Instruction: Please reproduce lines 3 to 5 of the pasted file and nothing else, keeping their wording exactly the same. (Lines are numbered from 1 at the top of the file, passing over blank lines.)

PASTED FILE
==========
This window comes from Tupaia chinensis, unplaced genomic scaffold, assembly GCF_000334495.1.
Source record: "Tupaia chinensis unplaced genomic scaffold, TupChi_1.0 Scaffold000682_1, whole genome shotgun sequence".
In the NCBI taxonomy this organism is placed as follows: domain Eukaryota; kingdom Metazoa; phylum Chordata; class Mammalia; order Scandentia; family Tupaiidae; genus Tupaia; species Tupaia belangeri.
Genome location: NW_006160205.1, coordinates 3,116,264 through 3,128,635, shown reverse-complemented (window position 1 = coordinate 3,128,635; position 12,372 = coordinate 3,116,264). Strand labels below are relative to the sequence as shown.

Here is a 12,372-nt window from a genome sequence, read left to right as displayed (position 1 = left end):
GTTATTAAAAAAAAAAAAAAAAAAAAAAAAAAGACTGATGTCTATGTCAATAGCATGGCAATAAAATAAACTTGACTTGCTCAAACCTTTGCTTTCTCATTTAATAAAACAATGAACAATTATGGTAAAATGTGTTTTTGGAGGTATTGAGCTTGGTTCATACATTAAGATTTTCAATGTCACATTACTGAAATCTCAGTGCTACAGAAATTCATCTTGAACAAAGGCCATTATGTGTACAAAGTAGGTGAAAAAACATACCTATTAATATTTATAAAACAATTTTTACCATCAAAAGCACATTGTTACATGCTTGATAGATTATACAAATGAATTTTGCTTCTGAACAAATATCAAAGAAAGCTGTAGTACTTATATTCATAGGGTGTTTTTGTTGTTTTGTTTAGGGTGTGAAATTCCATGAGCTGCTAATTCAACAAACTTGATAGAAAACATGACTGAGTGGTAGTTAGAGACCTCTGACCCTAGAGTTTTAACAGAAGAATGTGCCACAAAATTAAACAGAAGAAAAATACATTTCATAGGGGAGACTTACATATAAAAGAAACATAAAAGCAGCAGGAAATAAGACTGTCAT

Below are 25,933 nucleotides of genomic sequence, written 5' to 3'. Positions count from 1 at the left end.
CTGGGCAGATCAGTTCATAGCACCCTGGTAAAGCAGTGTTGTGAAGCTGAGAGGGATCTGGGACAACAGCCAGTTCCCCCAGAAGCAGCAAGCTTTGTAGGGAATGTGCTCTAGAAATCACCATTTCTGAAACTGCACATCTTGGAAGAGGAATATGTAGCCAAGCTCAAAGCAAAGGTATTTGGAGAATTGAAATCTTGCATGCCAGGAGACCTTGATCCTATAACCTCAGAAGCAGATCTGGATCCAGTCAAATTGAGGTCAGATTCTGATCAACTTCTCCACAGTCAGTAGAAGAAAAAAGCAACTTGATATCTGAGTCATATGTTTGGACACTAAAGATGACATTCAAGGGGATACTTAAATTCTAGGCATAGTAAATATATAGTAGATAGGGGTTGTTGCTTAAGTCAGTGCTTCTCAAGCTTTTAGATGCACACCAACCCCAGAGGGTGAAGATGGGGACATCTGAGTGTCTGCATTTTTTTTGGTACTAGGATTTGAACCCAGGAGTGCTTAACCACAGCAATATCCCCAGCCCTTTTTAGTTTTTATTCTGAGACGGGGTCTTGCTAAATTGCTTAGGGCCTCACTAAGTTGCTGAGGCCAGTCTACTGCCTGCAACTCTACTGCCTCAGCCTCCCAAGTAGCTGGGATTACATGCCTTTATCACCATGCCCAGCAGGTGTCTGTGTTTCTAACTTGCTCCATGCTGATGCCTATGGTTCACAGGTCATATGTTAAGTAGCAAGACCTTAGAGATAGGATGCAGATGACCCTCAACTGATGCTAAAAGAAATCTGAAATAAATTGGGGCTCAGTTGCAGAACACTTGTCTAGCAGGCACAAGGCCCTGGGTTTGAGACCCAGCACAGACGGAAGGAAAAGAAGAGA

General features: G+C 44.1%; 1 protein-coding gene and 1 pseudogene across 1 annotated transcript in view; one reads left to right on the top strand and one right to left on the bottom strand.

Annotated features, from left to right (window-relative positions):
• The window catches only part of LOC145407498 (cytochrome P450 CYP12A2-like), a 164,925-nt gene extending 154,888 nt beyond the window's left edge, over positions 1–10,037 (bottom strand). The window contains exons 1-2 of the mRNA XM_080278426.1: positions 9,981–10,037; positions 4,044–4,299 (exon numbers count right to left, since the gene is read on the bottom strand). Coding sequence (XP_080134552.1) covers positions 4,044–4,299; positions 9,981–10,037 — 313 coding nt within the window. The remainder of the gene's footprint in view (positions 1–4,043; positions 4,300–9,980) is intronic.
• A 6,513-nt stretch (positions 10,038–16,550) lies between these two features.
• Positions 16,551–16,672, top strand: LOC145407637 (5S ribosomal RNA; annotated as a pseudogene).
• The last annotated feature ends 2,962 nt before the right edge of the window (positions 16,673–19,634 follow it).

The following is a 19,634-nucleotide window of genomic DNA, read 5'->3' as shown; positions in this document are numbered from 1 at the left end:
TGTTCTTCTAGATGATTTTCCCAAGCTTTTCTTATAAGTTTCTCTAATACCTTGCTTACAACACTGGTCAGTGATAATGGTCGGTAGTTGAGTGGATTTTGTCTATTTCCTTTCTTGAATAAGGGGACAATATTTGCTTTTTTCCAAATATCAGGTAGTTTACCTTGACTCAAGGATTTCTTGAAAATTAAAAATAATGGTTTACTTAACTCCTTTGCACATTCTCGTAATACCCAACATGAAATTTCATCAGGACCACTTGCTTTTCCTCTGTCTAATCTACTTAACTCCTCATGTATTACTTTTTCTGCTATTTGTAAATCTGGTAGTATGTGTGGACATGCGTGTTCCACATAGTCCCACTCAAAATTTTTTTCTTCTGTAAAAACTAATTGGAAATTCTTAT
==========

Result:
In the NCBI taxonomy this organism is placed as follows: domain Eukaryota; kingdom Metazoa; phylum Chordata; class Mammalia; order Scandentia; family Tupaiidae; genus Tupaia; species Tupaia belangeri.
Genome location: NW_006160205.1, coordinates 3,116,264 through 3,128,635, shown reverse-complemented (window position 1 = coordinate 3,128,635; position 12,372 = coordinate 3,116,264). Strand labels below are relative to the sequence as shown.

Here is a 12,372-nt window from a genome sequence, read left to right as displayed (position 1 = left end):